Creating hybrid creatures – an introductory game.

Upon entering the exhibition, you are invited to play an interactive game where you can create different hybrid figures through the movement of your own body. Here is the link to a video on our YouTube Channel of Laura playing this fun game:

Image from the interactive game of Immersive Tut at the entry. It consists of a pillar with a screen in the middle where you can play the game.

Virginia Martos Armetneros. Hybrid Figures.

The inspiration for this game probably came from the gods and goddesses of Ancient Egypt that are often represented in a hybrid form, usually with the head of an animal and a human body. However, as you can see in the video, here everything is transformed (your legs, torso, arms, head…etc), and not with animal and human parts, but with different statues and reliefs from Ancient Egypt. A bit abstract  – but fun for the kids.

Image of the god Khepri with the head of a scarab and a human body.

Ancient Egypt Wiki. God Khepri. Recovered from

Informative panels introduce Ancient Egyptian Culture

As you enter the experience, standing panels briefly and vividly introduce different concepts within the culture of Ancient Egypt: including mummification, Egyptian deities, and the roles of the ancient Egyptian kings and queens. It’s a general introduction to the world of Ancient Egypt using some nice ancient Egyptian images and motifs that brings context to the show.

The second room provides more in-depth display panels on Tut, the discovery, and the tomb. There is a helpful timeline – and replica paintings from Tut’s tomb with information on the young king’s life.

Image from the tomb of Tutankhamun. The image represent King Tut dead and around different priest and priestesses who prepare his body for the journey to the Afterlife he is about to start.

News Artnet. Wall painting from the tomb of King Tutankhamun. Recovered from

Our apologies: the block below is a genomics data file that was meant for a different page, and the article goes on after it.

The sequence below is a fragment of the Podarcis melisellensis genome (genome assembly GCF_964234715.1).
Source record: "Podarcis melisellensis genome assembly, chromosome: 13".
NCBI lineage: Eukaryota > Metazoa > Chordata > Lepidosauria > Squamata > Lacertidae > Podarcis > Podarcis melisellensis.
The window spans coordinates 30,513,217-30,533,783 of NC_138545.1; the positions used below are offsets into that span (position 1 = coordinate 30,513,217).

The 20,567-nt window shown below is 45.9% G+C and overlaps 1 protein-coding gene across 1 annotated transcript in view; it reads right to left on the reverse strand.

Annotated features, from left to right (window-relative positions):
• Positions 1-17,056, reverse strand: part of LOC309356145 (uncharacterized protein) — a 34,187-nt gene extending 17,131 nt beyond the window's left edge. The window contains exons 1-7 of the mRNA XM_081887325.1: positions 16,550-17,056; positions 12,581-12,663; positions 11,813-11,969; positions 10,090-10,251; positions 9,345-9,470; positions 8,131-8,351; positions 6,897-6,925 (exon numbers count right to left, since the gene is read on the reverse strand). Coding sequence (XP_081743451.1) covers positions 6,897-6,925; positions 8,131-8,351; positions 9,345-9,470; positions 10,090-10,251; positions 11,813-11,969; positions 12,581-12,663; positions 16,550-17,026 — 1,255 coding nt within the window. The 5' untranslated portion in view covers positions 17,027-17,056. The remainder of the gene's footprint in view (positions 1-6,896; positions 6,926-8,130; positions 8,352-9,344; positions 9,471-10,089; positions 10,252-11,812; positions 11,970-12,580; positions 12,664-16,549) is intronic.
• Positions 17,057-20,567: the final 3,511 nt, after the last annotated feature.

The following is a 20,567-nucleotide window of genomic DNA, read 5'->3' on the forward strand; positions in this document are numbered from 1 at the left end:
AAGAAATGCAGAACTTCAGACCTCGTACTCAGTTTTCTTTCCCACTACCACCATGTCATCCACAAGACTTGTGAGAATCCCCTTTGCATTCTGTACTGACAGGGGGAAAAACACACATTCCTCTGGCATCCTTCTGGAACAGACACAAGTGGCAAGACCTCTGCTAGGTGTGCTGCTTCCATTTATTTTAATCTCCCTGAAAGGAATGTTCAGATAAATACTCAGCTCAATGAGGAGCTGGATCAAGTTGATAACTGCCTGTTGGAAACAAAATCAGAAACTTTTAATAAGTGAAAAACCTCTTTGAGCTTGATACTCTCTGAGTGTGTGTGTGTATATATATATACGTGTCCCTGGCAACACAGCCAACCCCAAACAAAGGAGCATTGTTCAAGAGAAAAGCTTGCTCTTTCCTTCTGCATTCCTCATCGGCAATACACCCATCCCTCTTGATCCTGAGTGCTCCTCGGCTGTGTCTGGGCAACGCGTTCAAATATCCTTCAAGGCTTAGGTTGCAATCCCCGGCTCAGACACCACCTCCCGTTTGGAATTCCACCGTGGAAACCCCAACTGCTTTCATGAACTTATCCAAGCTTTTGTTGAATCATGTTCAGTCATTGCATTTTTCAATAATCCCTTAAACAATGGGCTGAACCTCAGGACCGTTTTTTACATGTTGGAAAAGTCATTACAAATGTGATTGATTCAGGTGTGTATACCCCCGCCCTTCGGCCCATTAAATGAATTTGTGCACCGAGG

Recreation from Immersive Tut of one of the sections of the previous wall painting of the tomb of King Tutankhamun.

Virginia Martos Armenteros. Recreation of one of the wall paintings from the tomb of King Tutankhamun at Immersive Tut.

Replica of Tutankhamun’s Mummy and second coffin

The exhibit does give you an opportunity to come face to face with Tut himself.  There is an excellent replica, (granted by the Egyptian government) of both the second coffin (with its unique rishi design) and the mummy of Tutankhamun itself. Interesting fact: neither the mummy nor the mask of Tutankhamun will ever leave Egypt again. So replicas will be the way of the future to engage the public in Egyptian history for world museums.

Recreation of King Tutankhamun´s mummy at Immersive Tut.

Laura Ranieri Roy. Recreation of King Tutankhamun´s mummy at Immersive Tut.

Recreation of King Tutankhamun´s mask at Immersive Tut.

Virginia Martos Armenteros. Recreation of King Tutankhamun´s mask at Immersive Tut.

The cinematic experience itself

Finally, the moment was at hand: the audiovisual immersive spectacle. Here is what it’s like: Music begins, images appear projected on the walls and floor- and you are suddenly within a sacred sanctuary. Egyptian objects from all periods of Egyptian history come into view on the walls.

Laura Ranieri Roy at Immersive Tut. The walls are covered with what seems to be the wall of a temple with different hieroglpyhs written on it.

Virginia Martos Armenteros. Laura at Immersive Tut.

As soon as we entered, we were surprised that what we were stepping on was not a common floor, but sand (a clever trick with bulky carpets). This small detail lends powerfully to the atmosphere and transports you to the desert.

Then, the book of the Amduat of Thutmose III appears on the walls A theatrical voice begins to narrate how Tutankhamun has passed away and the future of Egypt depends on the success of his journey to the afterlife.

For the next thirty minutes, you accompany Tutankhamun on his journey with Re to the afterlife. Everything is beautiful and very eye-catching (the work of an inspired creative team in Mexico), a perfect experience on a cinematic level, even if more abstract and conceptual, than a historic-based learning experience. And really …. not very specific to Tut and his special tomb.

Image of the immersive spectacle of Immersive Tut. In the wall, the statue of a king appears.

Virginia Martos Armenteros. Immersive Tut.

Image of Immersive Tut. A statue of the goddesses Hathor appears underwater.

Virginia Martos Armenteros. Immersive Tut.

Image of Immersive Tut with the other media press that attended the event.

Virginia Martos Armenteros. Immersive Tut.